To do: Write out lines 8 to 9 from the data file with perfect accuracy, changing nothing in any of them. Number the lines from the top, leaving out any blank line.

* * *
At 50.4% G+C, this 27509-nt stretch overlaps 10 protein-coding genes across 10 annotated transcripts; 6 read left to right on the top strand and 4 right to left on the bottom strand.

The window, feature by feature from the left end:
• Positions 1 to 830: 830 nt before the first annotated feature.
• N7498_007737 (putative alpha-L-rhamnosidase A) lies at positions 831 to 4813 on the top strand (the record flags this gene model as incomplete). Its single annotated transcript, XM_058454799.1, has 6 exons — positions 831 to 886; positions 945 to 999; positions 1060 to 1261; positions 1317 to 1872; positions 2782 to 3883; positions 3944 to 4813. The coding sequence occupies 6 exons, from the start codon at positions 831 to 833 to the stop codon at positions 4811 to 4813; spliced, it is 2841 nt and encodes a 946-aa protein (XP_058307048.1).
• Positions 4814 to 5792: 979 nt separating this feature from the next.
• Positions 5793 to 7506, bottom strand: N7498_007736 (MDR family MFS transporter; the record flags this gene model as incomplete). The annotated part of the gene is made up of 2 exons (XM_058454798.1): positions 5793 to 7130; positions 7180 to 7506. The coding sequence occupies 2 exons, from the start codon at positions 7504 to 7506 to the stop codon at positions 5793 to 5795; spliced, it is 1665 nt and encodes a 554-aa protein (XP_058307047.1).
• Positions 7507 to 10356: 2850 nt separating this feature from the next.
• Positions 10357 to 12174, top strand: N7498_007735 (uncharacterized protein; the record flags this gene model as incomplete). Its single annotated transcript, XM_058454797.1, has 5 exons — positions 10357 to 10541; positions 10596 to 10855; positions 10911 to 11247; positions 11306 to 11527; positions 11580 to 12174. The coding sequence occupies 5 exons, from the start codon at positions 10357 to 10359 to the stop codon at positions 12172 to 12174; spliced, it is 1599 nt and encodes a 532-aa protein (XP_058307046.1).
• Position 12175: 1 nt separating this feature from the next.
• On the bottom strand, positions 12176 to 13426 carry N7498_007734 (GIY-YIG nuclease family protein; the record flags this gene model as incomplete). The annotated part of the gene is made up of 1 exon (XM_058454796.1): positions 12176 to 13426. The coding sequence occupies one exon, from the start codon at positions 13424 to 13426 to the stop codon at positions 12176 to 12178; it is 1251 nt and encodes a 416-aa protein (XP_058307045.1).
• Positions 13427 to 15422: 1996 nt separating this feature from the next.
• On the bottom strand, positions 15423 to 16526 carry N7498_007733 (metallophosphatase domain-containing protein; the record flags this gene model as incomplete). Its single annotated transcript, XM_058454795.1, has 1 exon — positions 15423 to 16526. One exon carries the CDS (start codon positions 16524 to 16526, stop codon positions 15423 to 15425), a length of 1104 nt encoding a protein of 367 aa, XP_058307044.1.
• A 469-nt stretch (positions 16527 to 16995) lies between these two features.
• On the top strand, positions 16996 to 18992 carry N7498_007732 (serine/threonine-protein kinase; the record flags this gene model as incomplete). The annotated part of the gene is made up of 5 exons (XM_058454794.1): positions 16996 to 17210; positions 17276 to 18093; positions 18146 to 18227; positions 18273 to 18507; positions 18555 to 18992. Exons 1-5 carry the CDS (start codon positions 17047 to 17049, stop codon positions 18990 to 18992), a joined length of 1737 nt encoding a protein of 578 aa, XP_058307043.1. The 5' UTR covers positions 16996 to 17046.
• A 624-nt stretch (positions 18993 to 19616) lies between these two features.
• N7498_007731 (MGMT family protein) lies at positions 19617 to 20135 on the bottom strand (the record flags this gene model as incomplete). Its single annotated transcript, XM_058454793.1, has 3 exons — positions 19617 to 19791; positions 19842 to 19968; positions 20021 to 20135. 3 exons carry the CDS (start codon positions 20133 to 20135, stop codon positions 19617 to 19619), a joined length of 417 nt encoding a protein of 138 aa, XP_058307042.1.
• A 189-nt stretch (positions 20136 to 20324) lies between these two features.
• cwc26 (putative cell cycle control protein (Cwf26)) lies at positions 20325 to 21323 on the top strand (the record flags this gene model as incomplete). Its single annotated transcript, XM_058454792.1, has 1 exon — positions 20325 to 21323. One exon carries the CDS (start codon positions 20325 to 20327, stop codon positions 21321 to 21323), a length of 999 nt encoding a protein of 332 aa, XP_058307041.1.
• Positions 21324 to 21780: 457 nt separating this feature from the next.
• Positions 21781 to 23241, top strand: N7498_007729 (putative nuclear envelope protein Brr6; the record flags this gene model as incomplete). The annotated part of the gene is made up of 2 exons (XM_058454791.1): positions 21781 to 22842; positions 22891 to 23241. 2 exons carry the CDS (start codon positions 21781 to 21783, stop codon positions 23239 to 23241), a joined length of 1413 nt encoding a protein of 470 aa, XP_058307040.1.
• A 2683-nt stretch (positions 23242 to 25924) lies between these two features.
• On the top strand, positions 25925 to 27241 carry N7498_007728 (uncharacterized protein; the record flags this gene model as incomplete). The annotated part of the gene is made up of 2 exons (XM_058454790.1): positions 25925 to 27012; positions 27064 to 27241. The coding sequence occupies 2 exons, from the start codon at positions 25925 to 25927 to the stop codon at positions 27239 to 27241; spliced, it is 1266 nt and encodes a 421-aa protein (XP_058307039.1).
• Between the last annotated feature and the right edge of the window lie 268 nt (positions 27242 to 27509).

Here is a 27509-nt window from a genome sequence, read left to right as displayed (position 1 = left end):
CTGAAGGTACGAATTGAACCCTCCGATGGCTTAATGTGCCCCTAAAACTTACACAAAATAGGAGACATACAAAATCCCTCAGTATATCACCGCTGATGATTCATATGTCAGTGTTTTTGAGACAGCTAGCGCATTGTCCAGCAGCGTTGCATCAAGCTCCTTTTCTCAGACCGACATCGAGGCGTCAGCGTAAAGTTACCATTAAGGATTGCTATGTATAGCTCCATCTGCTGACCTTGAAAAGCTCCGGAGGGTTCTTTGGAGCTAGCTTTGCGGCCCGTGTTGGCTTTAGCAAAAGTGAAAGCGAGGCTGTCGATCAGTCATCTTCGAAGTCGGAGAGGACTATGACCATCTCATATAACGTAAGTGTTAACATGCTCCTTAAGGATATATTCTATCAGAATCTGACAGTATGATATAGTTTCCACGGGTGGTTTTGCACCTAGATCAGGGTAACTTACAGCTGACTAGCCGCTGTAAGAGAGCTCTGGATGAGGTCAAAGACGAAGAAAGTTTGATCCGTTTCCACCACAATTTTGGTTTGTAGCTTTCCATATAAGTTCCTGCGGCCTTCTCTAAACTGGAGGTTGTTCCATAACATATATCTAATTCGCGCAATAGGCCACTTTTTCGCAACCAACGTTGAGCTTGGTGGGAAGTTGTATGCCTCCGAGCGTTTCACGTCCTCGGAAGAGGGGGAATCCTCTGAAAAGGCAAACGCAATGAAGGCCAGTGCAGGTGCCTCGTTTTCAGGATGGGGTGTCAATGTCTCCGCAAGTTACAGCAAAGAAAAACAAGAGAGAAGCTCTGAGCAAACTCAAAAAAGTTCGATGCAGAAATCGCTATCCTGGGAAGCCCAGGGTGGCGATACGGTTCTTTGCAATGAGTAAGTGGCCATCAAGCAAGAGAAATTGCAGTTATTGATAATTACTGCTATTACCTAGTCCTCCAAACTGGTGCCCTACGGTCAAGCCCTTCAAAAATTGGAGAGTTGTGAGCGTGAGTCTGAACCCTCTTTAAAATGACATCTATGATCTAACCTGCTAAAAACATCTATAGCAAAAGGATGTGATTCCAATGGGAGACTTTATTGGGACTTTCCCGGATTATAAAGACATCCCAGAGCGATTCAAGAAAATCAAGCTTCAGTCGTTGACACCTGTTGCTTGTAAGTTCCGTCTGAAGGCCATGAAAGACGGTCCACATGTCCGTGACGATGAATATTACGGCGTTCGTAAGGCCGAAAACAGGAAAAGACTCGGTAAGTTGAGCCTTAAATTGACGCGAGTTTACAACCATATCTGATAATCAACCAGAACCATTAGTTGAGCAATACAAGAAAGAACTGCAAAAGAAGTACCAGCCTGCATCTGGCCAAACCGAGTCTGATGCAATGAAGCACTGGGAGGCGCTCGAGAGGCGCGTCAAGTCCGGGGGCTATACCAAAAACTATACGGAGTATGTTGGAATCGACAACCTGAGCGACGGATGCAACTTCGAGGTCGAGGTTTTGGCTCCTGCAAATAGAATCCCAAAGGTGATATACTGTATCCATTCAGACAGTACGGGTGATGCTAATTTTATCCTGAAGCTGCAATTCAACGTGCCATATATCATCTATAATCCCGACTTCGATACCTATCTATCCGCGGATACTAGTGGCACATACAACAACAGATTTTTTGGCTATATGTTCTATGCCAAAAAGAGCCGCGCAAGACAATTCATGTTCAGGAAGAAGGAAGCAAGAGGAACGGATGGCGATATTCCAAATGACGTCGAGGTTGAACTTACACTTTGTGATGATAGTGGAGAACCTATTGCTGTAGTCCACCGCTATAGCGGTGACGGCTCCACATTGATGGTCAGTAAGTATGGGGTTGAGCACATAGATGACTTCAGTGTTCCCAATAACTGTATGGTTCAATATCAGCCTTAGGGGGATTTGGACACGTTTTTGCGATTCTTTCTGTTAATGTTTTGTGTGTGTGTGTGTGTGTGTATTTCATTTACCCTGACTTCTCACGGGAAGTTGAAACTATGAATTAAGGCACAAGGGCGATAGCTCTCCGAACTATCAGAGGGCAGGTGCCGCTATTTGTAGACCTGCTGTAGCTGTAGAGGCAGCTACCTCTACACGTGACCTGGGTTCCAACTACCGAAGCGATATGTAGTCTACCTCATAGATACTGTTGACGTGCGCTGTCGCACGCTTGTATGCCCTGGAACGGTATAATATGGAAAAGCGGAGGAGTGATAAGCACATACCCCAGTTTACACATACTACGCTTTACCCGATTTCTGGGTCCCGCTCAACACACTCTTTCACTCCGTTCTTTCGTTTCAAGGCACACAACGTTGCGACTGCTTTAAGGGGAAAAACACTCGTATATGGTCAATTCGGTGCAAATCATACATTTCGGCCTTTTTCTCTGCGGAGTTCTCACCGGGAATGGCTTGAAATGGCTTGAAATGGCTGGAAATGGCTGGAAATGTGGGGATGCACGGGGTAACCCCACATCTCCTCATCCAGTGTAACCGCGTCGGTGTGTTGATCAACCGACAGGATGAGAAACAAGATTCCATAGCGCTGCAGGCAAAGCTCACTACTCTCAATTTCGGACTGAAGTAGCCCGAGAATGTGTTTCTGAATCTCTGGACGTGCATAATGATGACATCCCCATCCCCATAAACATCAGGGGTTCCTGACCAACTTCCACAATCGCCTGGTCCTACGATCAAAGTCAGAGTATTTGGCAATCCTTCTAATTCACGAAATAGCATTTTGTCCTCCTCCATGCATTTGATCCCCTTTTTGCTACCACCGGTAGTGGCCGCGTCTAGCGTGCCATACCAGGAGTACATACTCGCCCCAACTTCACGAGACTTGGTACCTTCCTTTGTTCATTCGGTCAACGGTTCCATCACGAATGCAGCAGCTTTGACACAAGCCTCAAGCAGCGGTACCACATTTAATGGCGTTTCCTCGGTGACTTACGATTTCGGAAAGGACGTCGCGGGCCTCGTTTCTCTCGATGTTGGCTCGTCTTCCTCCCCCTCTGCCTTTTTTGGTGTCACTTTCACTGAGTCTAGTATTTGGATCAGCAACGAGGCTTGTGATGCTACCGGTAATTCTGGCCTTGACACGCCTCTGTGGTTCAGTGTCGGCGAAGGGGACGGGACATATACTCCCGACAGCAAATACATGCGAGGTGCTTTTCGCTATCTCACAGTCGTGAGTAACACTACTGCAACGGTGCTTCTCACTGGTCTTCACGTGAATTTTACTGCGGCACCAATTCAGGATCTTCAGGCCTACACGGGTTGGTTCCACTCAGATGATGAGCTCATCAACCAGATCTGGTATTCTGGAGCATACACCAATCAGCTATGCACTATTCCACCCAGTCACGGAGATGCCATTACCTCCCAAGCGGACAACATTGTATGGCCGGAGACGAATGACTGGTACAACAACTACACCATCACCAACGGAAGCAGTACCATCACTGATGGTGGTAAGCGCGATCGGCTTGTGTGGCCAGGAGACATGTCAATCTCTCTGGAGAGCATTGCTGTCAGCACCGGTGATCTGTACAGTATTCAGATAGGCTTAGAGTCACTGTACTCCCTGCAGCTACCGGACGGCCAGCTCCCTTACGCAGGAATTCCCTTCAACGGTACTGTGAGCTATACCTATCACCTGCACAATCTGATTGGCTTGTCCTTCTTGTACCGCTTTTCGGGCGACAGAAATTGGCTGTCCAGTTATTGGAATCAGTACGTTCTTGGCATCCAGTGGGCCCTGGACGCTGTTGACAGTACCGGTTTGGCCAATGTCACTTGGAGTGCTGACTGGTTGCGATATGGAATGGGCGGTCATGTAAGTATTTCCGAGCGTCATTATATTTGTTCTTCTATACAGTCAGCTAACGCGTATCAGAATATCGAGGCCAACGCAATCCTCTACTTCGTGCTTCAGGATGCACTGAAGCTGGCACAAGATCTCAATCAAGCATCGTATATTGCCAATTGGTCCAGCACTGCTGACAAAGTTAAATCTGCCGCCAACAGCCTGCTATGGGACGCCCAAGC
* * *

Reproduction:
• Positions 10357 to 12174, top strand: N7498_007735 (uncharacterized protein; the record flags this gene model as incomplete). Its single annotated transcript, XM_058454797.1, has 5 exons — positions 10357 to 10541; positions 10596 to 10855; positions 10911 to 11247; positions 11306 to 11527; positions 11580 to 12174. The coding sequence occupies 5 exons, from the start codon at positions 10357 to 10359 to the stop codon at positions 12172 to 12174; spliced, it is 1599 nt and encodes a 532-aa protein (XP_058307046.1).
• Position 12175: 1 nt separating this feature from the next.